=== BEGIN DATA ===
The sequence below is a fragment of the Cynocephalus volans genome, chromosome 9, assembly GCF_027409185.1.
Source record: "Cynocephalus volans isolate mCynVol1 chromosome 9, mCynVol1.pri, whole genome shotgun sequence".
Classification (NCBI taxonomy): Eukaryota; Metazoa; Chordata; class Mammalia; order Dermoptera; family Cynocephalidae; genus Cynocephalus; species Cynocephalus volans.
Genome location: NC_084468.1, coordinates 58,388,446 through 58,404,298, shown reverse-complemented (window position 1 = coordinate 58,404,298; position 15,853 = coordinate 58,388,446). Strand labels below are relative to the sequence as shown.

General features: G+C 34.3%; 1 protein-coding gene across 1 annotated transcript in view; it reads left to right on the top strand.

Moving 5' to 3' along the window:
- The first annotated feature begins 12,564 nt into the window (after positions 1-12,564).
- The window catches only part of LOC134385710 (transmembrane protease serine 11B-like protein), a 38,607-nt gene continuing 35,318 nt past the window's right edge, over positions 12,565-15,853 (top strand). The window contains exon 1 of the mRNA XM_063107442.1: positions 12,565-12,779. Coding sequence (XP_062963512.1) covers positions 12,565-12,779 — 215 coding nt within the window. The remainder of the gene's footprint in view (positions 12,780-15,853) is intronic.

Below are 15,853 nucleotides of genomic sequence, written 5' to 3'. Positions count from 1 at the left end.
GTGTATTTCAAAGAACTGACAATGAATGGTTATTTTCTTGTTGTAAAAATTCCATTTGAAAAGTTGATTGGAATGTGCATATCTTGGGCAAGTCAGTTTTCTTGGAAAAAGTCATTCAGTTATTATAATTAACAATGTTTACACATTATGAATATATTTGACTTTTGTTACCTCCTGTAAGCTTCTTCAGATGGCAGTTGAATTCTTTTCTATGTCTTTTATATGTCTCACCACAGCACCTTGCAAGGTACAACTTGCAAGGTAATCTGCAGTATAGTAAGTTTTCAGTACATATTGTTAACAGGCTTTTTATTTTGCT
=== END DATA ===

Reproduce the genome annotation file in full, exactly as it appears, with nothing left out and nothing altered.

The sequence below is a fragment of the Cynocephalus volans genome, chromosome 9, assembly GCF_027409185.1.
Source record: "Cynocephalus volans isolate mCynVol1 chromosome 9, mCynVol1.pri, whole genome shotgun sequence".
Classification (NCBI taxonomy): Eukaryota; Metazoa; Chordata; class Mammalia; order Dermoptera; family Cynocephalidae; genus Cynocephalus; species Cynocephalus volans.
Genome location: NC_084468.1, coordinates 58,388,446 through 58,404,298, shown reverse-complemented (window position 1 = coordinate 58,404,298; position 15,853 = coordinate 58,388,446). Strand labels below are relative to the sequence as shown.

General features: G+C 34.3%; 1 protein-coding gene across 1 annotated transcript in view; it reads left to right on the top strand.

Moving 5' to 3' along the window:
- The first annotated feature begins 12,564 nt into the window (after positions 1-12,564).
- The window catches only part of LOC134385710 (transmembrane protease serine 11B-like protein), a 38,607-nt gene continuing 35,318 nt past the window's right edge, over positions 12,565-15,853 (top strand). The window contains exon 1 of the mRNA XM_063107442.1: positions 12,565-12,779. Coding sequence (XP_062963512.1) covers positions 12,565-12,779 — 215 coding nt within the window. The remainder of the gene's footprint in view (positions 12,780-15,853) is intronic.

Below are 15,853 nucleotides of genomic sequence, written 5' to 3'. Positions count from 1 at the left end.
GTGTATTTCAAAGAACTGACAATGAATGGTTATTTTCTTGTTGTAAAAATTCCATTTGAAAAGTTGATTGGAATGTGCATATCTTGGGCAAGTCAGTTTTCTTGGAAAAAGTCATTCAGTTATTATAATTAACAATGTTTACACATTATGAATATATTTGACTTTTGTTACCTCCTGTAAGCTTCTTCAGATGGCAGTTGAATTCTTTTCTATGTCTTTTATATGTCTCACCACAGCACCTTGCAAGGTACAACTTGCAAGGTAATCTGCAGTATAGTAAGTTTTCAGTACATATTGTTAACAGGCTTTTTATTTTGCT